The SEC has decided that Exxon does not have to allow its shareholders to vote on a company proposal to make public its goals for lowering CO2 emissions. This move is in reaction to a push by activist investors and led by the New York state comptroller to have Exxon set annual targets which will reach the goals prescribed by the international Paris climate agreement of 2015.
In January Exxon requested the SEC disallow a vote on the proposal to disclose such climate-oriented goals. The SEC answered this week, stating that it would not recommend the SEC to take any enforcement action against Exxon if the company decides to keep the proposal out of May’s annual shareholder meeting.
Activists say they want to vote on the issue to compel Exxon to be more responsible and accountable about climate change.
A lawyer for the SEC said the oversite agency decided in Exxon’s favor because the proposal would “micromanage” the company and harm the value and supplant the judgement of Exxon managers and directors.
El mes pasado, la Comisión de la Bolsa de Valores (SEC) emitió una regla que le permitirá a los fondos de cobertura y otras firmas de inversiones privadas hacer publicidad públicamente. La nueva medida cambiará la forma en que los fondos de cobertura se han presentado por 80 años; restringido por parámetros publicitarios destinados a proteger a los pequeños inversionistas.
Mientras que muchos están esperando cambios significativos en el mercado, Brooke Harlow de la Asociación de Gestores de Fondos cree que el “el impacto de las nuevas reglas se manifestará de una forma menos sensacional pero más significativa para los inversores.” Ella explicó que debido al “levantamiento de la prohibición de una convocatoria general, el Congreso y la SEC han abierto la puerta a una mayor transparencia y intercambio de información entre los fondos y aquellos calificados para invertir con ellos.”
USA Today explica que “mientras que la regla autorizará a las firmas a recaudar cantidades ilimitadas vía publicidad masiva de ofertas privadas, requerirá varios pasos para asegurar que los compradores, denominado inversor acreditado, son ricos y capaces de evaluar el riesgo de la inversión.” El artículo agrega que “la regla también facilitará la posibilidad de que los negocios emergentes recauden fondos sin cumplir inmediatamente con las normas de divulgación de la SEC.”
De acuerdo con D. Brooke Harlow, una cosa es cierta: “Una industria muy competitiva está a punto de volverse más competitiva, con más fondos, utilizando un amplio rango de tácticas para atraer inversores de un grupo limitado de inversores calificados.”
Harlow continúa explicando que cuando el cambio ocurra, los fondos de cobertura harían bien en profundizar en nuevas áreas, incluyendo desarrollo de marca, relaciones con los medios, eventos y charlas, y medios digitales y sociales.
Elisse Walter, the newest head of the Securities and Exchange Commission, is likely to successfully push through a deal to ease rules which have been in place for decades restricting hedge funds, buyout shops and small businesses from marketing their wares in public.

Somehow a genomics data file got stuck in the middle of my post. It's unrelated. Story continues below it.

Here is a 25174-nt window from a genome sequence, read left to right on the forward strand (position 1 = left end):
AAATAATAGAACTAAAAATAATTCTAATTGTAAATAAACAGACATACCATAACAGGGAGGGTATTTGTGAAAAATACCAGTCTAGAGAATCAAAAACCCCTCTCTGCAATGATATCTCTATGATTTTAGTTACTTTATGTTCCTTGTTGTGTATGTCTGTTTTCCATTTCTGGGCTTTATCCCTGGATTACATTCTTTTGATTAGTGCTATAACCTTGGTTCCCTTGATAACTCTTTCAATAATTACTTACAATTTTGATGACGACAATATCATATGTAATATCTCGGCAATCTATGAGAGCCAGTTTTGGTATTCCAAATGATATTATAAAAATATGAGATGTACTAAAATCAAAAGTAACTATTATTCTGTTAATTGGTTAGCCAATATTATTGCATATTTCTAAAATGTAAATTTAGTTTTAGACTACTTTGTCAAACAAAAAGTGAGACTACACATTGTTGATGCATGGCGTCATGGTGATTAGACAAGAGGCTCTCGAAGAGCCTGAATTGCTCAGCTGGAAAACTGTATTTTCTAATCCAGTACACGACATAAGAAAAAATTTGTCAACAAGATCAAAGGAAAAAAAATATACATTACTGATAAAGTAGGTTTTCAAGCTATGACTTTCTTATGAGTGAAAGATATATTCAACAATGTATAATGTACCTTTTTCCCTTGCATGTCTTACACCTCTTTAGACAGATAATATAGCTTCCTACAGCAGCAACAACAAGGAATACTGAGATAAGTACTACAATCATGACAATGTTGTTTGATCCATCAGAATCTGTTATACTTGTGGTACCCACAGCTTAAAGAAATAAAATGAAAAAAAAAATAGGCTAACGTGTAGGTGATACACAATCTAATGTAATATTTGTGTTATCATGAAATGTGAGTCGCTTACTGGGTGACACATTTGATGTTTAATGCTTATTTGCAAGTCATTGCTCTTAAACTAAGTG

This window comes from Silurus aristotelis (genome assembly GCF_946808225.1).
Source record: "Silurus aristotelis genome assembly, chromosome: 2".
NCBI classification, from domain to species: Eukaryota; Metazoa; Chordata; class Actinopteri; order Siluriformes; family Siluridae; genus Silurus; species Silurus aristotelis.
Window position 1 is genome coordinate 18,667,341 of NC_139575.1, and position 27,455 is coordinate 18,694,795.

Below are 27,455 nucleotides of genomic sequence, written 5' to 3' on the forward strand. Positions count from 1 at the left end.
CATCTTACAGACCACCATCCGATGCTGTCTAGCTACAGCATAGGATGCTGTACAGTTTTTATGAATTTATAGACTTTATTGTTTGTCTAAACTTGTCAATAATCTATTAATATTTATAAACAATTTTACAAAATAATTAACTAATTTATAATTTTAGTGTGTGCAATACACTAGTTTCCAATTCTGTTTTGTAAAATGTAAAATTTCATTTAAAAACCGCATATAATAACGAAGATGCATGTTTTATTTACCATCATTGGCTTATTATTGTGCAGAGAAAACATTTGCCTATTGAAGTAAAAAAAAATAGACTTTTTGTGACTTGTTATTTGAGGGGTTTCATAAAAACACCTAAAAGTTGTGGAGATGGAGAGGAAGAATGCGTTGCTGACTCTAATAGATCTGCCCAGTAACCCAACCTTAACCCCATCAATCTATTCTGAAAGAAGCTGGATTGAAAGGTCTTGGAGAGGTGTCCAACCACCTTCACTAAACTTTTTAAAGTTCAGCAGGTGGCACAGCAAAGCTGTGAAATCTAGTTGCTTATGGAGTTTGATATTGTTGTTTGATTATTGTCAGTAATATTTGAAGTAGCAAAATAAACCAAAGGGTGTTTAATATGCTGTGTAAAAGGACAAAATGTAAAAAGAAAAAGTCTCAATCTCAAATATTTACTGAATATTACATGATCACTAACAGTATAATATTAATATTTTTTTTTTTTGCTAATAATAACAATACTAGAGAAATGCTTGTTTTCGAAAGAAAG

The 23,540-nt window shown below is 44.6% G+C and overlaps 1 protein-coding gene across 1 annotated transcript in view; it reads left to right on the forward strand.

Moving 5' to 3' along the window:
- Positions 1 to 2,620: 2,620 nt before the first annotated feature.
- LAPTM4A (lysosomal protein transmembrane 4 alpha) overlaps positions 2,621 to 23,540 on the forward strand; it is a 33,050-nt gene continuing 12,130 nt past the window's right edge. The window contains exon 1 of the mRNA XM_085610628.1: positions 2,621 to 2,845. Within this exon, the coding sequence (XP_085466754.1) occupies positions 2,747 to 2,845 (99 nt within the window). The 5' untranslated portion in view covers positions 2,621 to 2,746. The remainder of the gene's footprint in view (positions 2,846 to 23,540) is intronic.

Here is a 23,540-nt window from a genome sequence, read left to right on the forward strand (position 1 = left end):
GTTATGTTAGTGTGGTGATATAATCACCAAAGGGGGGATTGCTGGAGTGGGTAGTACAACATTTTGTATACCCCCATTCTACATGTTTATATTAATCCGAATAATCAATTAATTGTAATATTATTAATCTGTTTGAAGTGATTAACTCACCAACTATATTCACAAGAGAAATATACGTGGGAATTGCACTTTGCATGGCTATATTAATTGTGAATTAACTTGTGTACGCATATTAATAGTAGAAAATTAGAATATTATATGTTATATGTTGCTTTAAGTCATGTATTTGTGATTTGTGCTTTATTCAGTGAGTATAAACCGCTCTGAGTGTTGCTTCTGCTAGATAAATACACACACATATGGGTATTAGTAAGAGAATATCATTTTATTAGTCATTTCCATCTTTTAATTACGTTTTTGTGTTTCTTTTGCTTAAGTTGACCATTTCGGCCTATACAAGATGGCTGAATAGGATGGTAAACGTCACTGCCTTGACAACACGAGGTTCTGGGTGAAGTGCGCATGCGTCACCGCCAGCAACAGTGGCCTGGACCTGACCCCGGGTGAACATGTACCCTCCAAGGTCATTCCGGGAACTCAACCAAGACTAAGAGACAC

Walter, a Democrat who took over the reins of the SEC last week, recently expressed her concern about the proposal. She has fears that loosening the restrictions on public advertising could result in instances of fraud or the sales of securities whose risks investors do not completely understand. Walter pointed out that although the regulators stand to benefit from the change in rules it is still the responsibility of the SEC to insure that investors are protected from risks and oversee hedge fund compliance.
Walter is the head of a commission split between two Republican members and two Democrats, one of them her. This make-up of the commission makes it appear like a compromise proposal will be hard, if not impossible, to achieve.
Analysts contend, however, that Walter will be able to persuade at least one of the Republicans to come to her side and adopt the new rule. It is believed that she will find common interests with the Republican members of the commission who want to allow advertising in this industry. The JOBS act mandated the provision for solicitation of investors by legislation which was approved in April by Congress.
“I am optimistic that Walter and the two Republicans can reach a deal,” said Brian Lane, a former director of the corporation finance division at the SEC while Arthur Levitt was chairman during the Clinton administration.
Securities and Exchange Commission Chairwoman Mary Schapiro will be leaving her post in December after spending a stormy four years re-making the agency’s ravaged reputation. She will be handing over leadership, at least temporarily, to a close one of her allies, Elisse Walter.
Walter is presently the SEC Commissioner who has supported Schapiro on almost all of the most critical issues she and the SEC have dealt with over the past several years. She has already been named as the chairman-designate and will take over when Schapiro leaves in December. This move will buy time for President Obama to pick a permanent replacement and then win the approval of the Senate.
The White house announced that a candidate for the chairmanship will be nominated soon. Walter is likely to be considered, along with Treasury official Mary Miller. Miller is a veteran of thirty years at T. Rowe Price and has not been shy regarding her views on the necessity of making money markets safer for investors.
“Elisse has been viewed as being in tune with Mary Schapiro’s agenda,” said Barry Barbash, a former director of the SEC’s division of investment management, now an asset management lawyer at Willkie Farr & Gallagher LLP in Washington. “If the idea is to keep the SEC running the way it’s been running with the same policies, Elisse would seem an appropriate choice.”